Competitive chess is being rocked by its biggest scandal in 16 years, an epic saga that encompasses the game’s most famous players, a prestigious tournament, something called the “Fianchetto Variation,” and maybe, possibly, sex toys.
Though competitive chess remains a niche sport, it’s become more familiar to the larger public in recent years, thanks to lockdown-fueled online matchups and the megapopularity of The Queen’s Gambit. And now that many of the game’s top players stream on Twitch, they’re much more accessible to viewers everywhere. These days, even the game’s often-technical controversies now command a wider audience, and tend to escalate. Case in point: It was shocking to avid chess observers when world chess champion Magnus Carlsen lost his third match last week at the Sinquefield Cup in St. Louis and subsequently withdrew from the tournament. (Among the shocked: yours truly, who’d interviewed Carlsen on the eve of the event.) But when the Norwegian grandmaster seemed to imply his opponent had cheated, the accusation spread everywhere, to the point where Elon Musk was weighing in—and suggesting anal beads had something to do with this.
What? How did we get here? Are Carlsen’s gripes credible? Why is Tesla’s CEO weighing in with his own theories, anyway? The Sinquefield Cup may be over, but since the furor isn’t calming, we’re answering all your questions about this whole misadventure here.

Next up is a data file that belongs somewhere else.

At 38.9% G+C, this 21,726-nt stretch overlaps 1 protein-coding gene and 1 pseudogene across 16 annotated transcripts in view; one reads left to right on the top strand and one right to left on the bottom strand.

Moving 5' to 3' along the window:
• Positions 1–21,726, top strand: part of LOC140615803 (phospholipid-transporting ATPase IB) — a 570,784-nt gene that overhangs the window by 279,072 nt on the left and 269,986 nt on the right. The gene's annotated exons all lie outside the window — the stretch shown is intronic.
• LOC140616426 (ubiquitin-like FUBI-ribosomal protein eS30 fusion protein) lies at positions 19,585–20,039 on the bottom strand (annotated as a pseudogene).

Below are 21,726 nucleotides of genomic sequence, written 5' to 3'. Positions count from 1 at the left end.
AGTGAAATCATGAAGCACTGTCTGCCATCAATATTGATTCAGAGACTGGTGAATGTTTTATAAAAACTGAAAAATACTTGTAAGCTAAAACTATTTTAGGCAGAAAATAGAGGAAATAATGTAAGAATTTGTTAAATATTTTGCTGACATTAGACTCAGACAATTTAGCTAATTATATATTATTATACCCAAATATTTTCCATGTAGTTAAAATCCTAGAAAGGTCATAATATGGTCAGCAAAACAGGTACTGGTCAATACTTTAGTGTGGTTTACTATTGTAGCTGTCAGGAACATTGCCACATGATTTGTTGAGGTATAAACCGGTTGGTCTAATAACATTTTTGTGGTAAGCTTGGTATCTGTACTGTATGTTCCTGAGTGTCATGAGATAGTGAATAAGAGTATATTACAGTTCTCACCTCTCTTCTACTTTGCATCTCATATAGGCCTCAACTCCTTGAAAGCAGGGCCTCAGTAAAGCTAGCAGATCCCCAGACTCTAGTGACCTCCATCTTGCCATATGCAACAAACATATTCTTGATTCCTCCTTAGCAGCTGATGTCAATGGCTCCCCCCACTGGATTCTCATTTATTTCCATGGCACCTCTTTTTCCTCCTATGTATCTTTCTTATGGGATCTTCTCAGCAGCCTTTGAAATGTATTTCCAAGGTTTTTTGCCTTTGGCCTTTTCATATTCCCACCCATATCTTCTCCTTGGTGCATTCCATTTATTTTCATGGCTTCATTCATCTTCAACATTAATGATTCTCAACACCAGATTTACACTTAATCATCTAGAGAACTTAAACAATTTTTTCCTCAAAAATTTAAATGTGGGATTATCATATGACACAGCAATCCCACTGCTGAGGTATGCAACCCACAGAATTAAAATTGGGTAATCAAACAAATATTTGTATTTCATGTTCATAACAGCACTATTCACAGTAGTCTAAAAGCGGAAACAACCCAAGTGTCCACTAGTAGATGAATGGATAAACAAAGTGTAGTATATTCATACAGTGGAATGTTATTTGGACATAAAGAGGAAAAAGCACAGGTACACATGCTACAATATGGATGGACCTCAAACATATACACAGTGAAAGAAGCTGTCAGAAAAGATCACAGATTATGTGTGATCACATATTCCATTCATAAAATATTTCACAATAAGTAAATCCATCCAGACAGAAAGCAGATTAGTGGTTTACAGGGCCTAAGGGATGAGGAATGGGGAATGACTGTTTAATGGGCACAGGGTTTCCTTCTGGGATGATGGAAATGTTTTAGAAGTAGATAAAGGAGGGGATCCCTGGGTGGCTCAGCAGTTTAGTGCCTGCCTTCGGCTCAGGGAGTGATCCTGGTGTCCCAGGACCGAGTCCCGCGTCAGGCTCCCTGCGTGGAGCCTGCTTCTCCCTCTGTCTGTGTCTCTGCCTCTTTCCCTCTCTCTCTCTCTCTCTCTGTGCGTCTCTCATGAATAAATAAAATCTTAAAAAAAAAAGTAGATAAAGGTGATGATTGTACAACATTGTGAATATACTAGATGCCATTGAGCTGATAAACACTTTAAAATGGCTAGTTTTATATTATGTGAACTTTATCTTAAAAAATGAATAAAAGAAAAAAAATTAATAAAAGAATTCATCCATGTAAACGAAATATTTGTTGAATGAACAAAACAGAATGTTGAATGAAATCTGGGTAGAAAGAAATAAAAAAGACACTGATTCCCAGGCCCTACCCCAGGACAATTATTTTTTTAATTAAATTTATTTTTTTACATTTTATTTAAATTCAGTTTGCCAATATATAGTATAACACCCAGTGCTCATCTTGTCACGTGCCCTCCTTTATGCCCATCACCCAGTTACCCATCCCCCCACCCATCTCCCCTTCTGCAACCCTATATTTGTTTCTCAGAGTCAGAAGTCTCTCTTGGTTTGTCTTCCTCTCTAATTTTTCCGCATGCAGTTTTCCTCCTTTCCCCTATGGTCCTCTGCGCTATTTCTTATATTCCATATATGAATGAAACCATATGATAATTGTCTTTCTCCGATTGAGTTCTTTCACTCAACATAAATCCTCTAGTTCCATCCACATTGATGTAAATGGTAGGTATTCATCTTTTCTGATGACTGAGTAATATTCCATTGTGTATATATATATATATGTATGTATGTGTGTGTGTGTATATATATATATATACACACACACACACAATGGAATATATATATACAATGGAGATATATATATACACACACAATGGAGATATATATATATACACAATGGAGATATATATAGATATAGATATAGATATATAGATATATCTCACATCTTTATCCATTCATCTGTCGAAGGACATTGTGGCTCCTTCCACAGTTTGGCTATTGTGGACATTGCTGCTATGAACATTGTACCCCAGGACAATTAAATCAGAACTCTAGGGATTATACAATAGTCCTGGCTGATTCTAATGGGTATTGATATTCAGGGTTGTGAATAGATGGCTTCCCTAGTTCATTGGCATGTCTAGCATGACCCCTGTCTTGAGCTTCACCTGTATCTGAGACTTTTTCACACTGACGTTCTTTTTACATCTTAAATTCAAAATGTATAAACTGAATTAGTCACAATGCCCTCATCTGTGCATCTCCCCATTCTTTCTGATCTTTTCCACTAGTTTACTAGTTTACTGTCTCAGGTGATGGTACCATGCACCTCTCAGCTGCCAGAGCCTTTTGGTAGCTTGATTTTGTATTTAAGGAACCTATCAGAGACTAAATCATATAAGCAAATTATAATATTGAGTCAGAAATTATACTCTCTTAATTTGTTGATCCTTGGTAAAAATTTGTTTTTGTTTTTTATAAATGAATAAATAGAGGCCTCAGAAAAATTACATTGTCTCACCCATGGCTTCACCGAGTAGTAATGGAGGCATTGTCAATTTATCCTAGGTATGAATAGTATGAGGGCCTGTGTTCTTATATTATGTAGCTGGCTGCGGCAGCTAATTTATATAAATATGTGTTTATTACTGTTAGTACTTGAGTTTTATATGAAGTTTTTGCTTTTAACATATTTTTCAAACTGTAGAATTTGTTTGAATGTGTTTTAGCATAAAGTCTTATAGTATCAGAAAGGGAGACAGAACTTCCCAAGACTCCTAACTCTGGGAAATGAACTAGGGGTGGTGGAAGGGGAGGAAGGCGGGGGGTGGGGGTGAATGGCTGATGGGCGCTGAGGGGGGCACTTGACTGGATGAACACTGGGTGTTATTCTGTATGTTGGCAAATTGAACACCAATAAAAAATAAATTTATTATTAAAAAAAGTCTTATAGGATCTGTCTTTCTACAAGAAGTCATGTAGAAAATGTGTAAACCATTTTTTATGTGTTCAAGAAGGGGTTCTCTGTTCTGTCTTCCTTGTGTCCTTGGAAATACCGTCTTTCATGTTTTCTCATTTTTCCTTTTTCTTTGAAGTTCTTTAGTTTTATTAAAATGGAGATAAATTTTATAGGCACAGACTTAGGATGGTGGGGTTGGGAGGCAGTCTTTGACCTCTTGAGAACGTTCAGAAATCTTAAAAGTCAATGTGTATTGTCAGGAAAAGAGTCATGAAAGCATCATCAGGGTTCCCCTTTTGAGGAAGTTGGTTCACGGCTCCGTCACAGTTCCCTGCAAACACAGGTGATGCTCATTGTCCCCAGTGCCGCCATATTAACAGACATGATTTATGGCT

How did this all start? Take us through the opening moves.
On Sept. 2, the final tournament of the multistage Grand Chess Tour kicked off at the World Chess Hall of Fame in St. Louis. The tour, which attracts many of the world’s best chess masters, was set to finish out with the Sinquefield Cup, an invite-only series recognized as the most important chess event in North America. World No. 1 Magnus Carlsen is closely affiliated with the tourney, having won the very first Sinquefield Cup nearly 10 years ago; this year represented his first appearance since 2019.
Was this a huge upset? Have they played before?
As recently as August, when they competed in August’s FTX Crypto Cup. That match was a best-of-four-games affair, and Niemann did take the first game—but Carlsen swept the next three, clinching the overall match on his way to winning that entire tournament. Sinquefield was their first rematch since then—and it was indeed a fairly shocking upset that Niemann, the lowest-rated grandmaster playing in St. Louis, defeated Carlsen. Afterward, Niemann crowed, “It must be embarrassing for the world champion to lose to me. I feel bad for him!” (He did not get much further, losing to U.S. chess champion Wesley So four days later.)
Carlsen, meanwhile, withdrew from the tournament the following day—the first time he’d ever done such a thing. The director-general of the International Chess Federation, the game’s controversial governing body, tweeted that Carlsen “must have had a compelling reason” to quit, “or at least he believes he has it.”
Did Carlsen accuse Niemann of cheating?
Not in so many words, but his tweet did include the classic video of former Chelsea football manager Jose Mourinho saying, “If I speak I’m in big trouble, in big trouble, and I don’t want to be in big trouble.”